What We're Watching: Trump targeting trade

What We're Watching: Trump targeting trade

Trump Targeting Trade – This week, President Trump has again become very aggressive on trade. On Monday, he announced new tariffs on steel and aluminum from Argentina and Brazil in response to what he called "massive devaluation of their currencies." Then the administration threatened tariffs on $2.4 billion of French imports in response to a new digital-services tax imposed by France. On Tuesday, Trump said during the NATO summit in London that "I like the idea of waiting until after the [US] election" in November 2020 for a deal that would resolve the massive trade fight with China, a comment that, given the enormous economic stakes, sent markets tumbling. Perhaps Trump feels confident after a robust month of November for US equity markets. Maybe his advisors want him to push now while the rally continues and before election-year pressures kick in. Either way, we're watching to see how long this posture will last and what sort of impact it might have.


Hunger in Zimbabwe – Food scarcity has become so dire in the landlocked African country of Zimbabwe that it poses a serious threat to national security, a UN envoy has warned. Skyrocketing inflation and recurrent droughts are pushing many Zimbabweans to the brink of starvation. Currently, 60 percent of the population is considered "food insecure" and nearly 8 million people are dependent on international food aid – with much of the problem man-made. The United Nations World Food Programme says it will double the number of Zimbabweans it helps to more than 4 million, but that's only half of those in need. As people grow more desperate, fears of civil unrest, and in turn, a brutal government crackdown– a common response to dissent in Zimbabwe – are growing.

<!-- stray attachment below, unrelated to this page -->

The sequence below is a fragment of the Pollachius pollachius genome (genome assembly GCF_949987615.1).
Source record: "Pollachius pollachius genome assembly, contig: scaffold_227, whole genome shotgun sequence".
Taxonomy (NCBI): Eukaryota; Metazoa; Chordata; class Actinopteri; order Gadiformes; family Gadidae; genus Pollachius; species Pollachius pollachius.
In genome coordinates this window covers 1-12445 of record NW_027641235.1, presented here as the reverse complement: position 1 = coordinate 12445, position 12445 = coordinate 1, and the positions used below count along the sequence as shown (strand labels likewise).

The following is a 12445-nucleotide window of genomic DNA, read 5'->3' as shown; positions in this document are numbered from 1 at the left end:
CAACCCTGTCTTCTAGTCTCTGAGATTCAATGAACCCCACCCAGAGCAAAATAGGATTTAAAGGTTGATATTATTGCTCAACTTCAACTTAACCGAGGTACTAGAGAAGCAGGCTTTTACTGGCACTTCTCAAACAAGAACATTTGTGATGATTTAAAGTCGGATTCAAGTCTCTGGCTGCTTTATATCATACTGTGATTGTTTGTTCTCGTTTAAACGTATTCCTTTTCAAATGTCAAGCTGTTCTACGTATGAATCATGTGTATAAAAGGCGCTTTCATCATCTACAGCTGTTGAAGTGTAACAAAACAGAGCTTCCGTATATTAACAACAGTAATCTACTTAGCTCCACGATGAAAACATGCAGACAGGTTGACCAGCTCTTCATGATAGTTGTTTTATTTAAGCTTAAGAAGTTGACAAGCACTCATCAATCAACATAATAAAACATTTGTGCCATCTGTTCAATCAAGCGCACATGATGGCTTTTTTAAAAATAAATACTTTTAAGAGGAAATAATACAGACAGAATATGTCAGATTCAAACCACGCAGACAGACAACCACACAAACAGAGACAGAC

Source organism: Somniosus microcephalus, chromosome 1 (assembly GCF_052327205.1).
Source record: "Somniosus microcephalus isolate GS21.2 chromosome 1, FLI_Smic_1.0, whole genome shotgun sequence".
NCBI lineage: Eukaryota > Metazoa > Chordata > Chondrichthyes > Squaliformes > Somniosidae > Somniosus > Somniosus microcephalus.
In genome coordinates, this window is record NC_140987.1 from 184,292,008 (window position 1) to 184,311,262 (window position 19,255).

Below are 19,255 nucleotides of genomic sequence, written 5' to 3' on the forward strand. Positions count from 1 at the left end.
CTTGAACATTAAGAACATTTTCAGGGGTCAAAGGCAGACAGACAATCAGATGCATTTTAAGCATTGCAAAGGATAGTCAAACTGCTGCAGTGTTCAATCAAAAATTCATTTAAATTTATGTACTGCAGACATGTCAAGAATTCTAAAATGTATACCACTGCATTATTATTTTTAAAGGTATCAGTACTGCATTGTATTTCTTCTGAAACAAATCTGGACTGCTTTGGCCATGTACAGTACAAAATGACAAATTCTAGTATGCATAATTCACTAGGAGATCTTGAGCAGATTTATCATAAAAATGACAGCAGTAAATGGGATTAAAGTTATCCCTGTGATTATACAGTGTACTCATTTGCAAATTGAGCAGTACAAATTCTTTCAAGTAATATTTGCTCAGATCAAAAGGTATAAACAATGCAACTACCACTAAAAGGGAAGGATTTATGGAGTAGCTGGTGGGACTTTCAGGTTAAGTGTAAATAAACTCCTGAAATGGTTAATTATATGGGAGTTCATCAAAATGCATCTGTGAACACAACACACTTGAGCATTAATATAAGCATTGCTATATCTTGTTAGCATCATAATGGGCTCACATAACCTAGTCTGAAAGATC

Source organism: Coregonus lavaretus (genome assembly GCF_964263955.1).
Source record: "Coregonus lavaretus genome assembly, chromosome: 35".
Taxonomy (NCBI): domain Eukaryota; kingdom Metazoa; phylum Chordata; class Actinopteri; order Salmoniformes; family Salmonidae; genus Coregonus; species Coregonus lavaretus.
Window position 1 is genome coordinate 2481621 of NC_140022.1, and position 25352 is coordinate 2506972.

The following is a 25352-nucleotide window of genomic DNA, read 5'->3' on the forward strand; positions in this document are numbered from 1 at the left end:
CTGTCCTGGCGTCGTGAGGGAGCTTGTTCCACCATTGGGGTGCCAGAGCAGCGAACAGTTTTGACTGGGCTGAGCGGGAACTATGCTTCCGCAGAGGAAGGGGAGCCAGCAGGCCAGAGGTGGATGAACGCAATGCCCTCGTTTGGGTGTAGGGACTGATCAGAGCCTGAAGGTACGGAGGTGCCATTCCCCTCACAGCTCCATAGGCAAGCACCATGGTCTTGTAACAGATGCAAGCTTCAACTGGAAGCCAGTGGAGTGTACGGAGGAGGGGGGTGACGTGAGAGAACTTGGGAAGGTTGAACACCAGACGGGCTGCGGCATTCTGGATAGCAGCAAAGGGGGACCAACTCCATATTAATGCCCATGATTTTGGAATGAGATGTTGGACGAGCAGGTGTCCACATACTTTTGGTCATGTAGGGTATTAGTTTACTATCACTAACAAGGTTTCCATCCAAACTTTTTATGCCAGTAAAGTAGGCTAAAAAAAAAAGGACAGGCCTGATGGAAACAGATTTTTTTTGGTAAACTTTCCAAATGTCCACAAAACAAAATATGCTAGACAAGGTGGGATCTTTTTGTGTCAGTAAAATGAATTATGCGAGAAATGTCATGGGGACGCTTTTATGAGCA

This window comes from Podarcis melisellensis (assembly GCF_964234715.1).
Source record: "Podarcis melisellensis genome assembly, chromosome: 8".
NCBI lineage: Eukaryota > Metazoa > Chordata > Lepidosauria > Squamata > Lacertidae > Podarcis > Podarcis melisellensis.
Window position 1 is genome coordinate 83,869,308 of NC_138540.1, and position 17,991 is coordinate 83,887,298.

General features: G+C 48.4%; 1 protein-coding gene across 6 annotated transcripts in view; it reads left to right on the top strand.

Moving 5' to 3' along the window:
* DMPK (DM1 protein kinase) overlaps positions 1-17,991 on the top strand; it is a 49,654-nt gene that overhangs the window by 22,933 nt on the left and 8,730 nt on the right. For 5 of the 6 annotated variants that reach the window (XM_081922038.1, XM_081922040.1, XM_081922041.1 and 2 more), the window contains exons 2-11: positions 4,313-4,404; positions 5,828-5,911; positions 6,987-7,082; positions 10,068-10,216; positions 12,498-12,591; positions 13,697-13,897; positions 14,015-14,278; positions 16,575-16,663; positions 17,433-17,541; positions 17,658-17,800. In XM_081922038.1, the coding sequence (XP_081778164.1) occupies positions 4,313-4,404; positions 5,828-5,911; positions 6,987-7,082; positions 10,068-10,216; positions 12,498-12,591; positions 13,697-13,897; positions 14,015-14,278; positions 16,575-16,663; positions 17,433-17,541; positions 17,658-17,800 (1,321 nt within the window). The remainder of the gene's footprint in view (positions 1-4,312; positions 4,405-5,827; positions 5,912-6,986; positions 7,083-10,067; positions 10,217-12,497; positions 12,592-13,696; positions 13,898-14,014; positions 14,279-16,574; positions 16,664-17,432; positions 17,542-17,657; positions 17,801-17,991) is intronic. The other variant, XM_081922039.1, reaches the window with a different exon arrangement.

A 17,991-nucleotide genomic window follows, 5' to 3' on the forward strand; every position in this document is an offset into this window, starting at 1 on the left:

Italian "Sardines" – That's what students who have packed themselves into city squares in Milan and other cities in Italy in recent weeks to protest former deputy Prime Minister Matteo Salvini's anti-immigrant, nationalist rhetoric are calling themselves. What started as a hastily-arranged flash mob is showing signs of morphing into something bigger ahead of what could be a pivotal regional election in the northern Italian region of Emilia Romagna next month. Despite being just a few weeks old, the Sardines have amassed 200,000 followers on Facebook. They've also left Salvini – a master at delivering barbs to his opponents on social media – uncharacteristically tongue-tied and struggling to respond to a group that's taken aim both at him personally and his in-your-face, populist brand of politics. We're watching this story to see where the Sardines swim from here, because the last organic popular movement to emerge in Italian politics – the 5-Star movement – eventually ended up in government.

What We're Ignoring

Kim Jong-Un's Potemkin village – On Tuesday, North Korea's leader traveled to the base of Mount Paektu, the reputed birthplace of the communist dictatorship's founder Kim Il Sung, to unveil a new town. The village of Samjiyon has been described by the North Korean press as the "epitome of civilization" - complete with a ski hill, shiny new stadium, and apartments for 4,000 people. As much as we like the idea of hitting the slopes and strolling through a quaint North Korean mountain village during the holidays, we'll be skipping a trip to Samjiyon this year, not just because experts say it was likely built with forced labor, but also because it's not clear whether anyone actually lives there.

What We're Reading

"Blood and Soil in Narendra Modi's India," a gripping read by Dexter Filkins in The New Yorker, paints a disturbing picture of the Hindu-nationalist backlash against Muslims in the world's most populous democracy. We'd love to know what our readers in India and elsewhere think of the story. You can email us here.

"I knew that history was my life's calling."

On Bank of America's That Made All the Difference podcast, Secretary of the Smithsonian Lonnie Bunch shares his journey and present-day work creating exhibits that inspire visitors to help our country live up to its ideals.